"We wanted to know more, and that's how it all began."

A note from the authors of "Headstrap: Legends and Lore from the Climbing Sherpas of Darjeeeling."
Mountaineers Books Mountaineers Books
April 11, 2024
"We wanted to know more, and that's how it all began."

Headstrap authors Nandini Purandare and Deepa Balsavar share insight into the start of this decade-long project. 

Excerpted from Headstrap: Legends and Lore from the Climbing Sherpas of Darjeeling

The seeds of this project were planted in early 2012 in a remote area of Arunachal Pradesh in the eastern Himalaya. We were hiking with our old friend and trekking companion Harish Kapadia, modern India’s preeminent explorer. Travels with Harish are always filled with songs, stories, and anecdotes about the people he has met while traveling. He told us a fascinating story about the legendary climber Pasang Dawa Lama of Darjeeling— jumping naked into the icy waters of a Nepali river to advertise his having slept with one hundred women—that ignited our imagination about the community of Sherpa climbers in that hill town. We wanted to know more, and that’s how it all began.

At the end of our first visit to Darjeeling, in April 2012, we made a promise that this book seeks to fulfill: to record and share Sherpa stories and histories from this region. We uncovered many tales over the coming years, in the narrow, often grotty lanes of Toong Soong, a Sherpa settlement in Darjeeling. We found them in the warm homes of the sons and daughters of Sherpa heroes from decades ago. We traced connections and attempted to chart family trees. We discovered that there are new Sherpa climbers in Darjeeling today, but they are separated geographically, historically, and technologically from those who came almost a century ago. We dug into forgotten papers and books published by The Himalayan Club, set up in India in 1928 to encourage climbing and exploration in the Himalaya, and met with climbers all over the world who shared their memories with us.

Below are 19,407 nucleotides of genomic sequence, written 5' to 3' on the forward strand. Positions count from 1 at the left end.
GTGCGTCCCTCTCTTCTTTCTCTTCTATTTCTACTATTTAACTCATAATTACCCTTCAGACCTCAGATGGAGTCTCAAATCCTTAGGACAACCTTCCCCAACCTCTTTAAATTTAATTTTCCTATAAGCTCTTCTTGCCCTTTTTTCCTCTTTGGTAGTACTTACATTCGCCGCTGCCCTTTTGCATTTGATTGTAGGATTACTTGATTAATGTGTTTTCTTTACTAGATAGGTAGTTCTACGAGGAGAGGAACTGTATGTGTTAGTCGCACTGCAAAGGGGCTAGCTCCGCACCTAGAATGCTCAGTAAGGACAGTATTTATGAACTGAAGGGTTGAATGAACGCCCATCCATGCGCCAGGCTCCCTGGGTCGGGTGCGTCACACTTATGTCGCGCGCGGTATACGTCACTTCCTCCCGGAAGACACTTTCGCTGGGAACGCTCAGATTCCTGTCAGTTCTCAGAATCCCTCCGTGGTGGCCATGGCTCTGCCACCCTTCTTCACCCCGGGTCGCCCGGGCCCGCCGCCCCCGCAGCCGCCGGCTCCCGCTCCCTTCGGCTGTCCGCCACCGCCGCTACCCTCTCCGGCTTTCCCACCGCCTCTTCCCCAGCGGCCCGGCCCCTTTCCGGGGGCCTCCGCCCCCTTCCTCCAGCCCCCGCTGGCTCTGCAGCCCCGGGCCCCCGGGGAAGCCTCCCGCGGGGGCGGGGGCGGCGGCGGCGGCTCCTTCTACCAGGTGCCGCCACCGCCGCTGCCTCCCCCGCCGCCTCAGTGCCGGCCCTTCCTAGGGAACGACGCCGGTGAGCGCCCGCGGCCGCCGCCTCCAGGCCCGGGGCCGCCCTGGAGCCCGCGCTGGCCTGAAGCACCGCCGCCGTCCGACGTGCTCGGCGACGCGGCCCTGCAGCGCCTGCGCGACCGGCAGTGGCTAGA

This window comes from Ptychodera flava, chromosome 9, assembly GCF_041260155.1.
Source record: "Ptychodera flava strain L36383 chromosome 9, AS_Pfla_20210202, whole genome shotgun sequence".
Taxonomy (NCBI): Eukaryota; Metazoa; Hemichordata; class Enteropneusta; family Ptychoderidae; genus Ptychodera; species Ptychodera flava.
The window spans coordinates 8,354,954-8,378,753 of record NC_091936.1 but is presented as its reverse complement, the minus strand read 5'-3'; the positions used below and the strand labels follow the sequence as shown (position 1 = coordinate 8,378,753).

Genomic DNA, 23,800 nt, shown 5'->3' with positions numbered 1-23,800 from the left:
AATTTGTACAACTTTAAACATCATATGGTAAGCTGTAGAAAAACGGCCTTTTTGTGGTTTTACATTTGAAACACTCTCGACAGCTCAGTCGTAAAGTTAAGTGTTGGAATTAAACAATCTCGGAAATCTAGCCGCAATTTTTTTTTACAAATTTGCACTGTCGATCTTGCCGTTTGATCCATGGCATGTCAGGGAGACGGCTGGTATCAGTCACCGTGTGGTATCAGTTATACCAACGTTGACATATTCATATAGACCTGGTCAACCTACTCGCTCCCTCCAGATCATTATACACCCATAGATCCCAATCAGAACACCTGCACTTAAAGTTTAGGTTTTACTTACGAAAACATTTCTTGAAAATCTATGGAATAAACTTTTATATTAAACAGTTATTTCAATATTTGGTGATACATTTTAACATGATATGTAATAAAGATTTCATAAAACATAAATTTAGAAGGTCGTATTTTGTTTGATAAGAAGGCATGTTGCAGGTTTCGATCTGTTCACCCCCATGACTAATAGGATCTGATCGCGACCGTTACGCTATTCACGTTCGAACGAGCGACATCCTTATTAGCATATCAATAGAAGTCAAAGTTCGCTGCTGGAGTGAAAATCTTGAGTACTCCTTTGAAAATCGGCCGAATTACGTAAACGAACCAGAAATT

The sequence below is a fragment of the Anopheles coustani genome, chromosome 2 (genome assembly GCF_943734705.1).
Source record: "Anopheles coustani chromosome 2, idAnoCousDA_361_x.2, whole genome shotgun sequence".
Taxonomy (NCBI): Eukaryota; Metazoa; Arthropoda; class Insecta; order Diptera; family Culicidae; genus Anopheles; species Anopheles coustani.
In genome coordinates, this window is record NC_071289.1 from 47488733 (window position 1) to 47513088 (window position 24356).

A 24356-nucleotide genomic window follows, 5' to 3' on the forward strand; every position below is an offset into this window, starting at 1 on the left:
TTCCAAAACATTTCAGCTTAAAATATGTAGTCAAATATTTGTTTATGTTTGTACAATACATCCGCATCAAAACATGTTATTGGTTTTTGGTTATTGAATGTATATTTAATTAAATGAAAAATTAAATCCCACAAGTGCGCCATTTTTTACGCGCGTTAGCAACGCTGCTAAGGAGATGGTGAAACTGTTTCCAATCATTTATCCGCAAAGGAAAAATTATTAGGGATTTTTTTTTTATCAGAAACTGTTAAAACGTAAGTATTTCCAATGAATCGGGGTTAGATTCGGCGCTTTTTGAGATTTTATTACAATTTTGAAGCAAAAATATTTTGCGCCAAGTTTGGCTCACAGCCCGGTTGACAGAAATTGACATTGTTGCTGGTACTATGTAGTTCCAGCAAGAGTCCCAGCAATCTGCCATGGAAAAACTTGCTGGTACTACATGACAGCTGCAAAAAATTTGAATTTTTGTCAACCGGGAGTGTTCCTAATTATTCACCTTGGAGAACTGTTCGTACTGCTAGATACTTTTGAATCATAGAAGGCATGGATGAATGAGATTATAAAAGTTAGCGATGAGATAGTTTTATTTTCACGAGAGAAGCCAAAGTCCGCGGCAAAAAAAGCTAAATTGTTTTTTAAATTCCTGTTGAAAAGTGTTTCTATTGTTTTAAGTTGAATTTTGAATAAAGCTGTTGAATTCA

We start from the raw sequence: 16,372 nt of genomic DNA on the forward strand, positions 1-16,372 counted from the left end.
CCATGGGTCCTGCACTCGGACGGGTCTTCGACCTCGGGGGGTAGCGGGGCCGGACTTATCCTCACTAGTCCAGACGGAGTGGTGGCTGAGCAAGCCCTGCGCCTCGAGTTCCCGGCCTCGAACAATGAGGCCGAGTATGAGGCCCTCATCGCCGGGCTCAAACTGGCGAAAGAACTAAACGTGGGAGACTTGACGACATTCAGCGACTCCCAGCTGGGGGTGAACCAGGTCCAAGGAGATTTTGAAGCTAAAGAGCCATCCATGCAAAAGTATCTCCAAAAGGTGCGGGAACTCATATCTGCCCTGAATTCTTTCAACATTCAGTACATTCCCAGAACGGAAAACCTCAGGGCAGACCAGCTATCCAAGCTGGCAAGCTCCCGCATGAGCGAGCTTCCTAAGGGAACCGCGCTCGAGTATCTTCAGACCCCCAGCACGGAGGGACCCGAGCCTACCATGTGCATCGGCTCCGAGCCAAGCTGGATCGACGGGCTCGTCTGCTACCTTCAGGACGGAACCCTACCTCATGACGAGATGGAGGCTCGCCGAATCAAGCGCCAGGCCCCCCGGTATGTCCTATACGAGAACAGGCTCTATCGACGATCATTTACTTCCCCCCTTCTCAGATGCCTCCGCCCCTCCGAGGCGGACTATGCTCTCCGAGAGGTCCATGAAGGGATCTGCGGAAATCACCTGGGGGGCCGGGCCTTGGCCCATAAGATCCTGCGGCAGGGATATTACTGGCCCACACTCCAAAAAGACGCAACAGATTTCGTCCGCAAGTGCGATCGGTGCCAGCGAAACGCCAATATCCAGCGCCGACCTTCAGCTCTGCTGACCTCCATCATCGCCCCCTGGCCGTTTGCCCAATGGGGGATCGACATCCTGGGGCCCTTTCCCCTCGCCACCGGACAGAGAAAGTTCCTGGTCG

The founding of the Sherpa Association in Toong Soong in 1952 (Dorjee Lhatoo Collection)

Many of the Sherpas and other people we wanted to meet had died without anyone hearing about their remarkable lives. Over the years we returned to Darjeeling for months at a time to learn about these men and women. We kept at it, gaining confidence, making friends, and listening. The experience was both humbling and uplifting.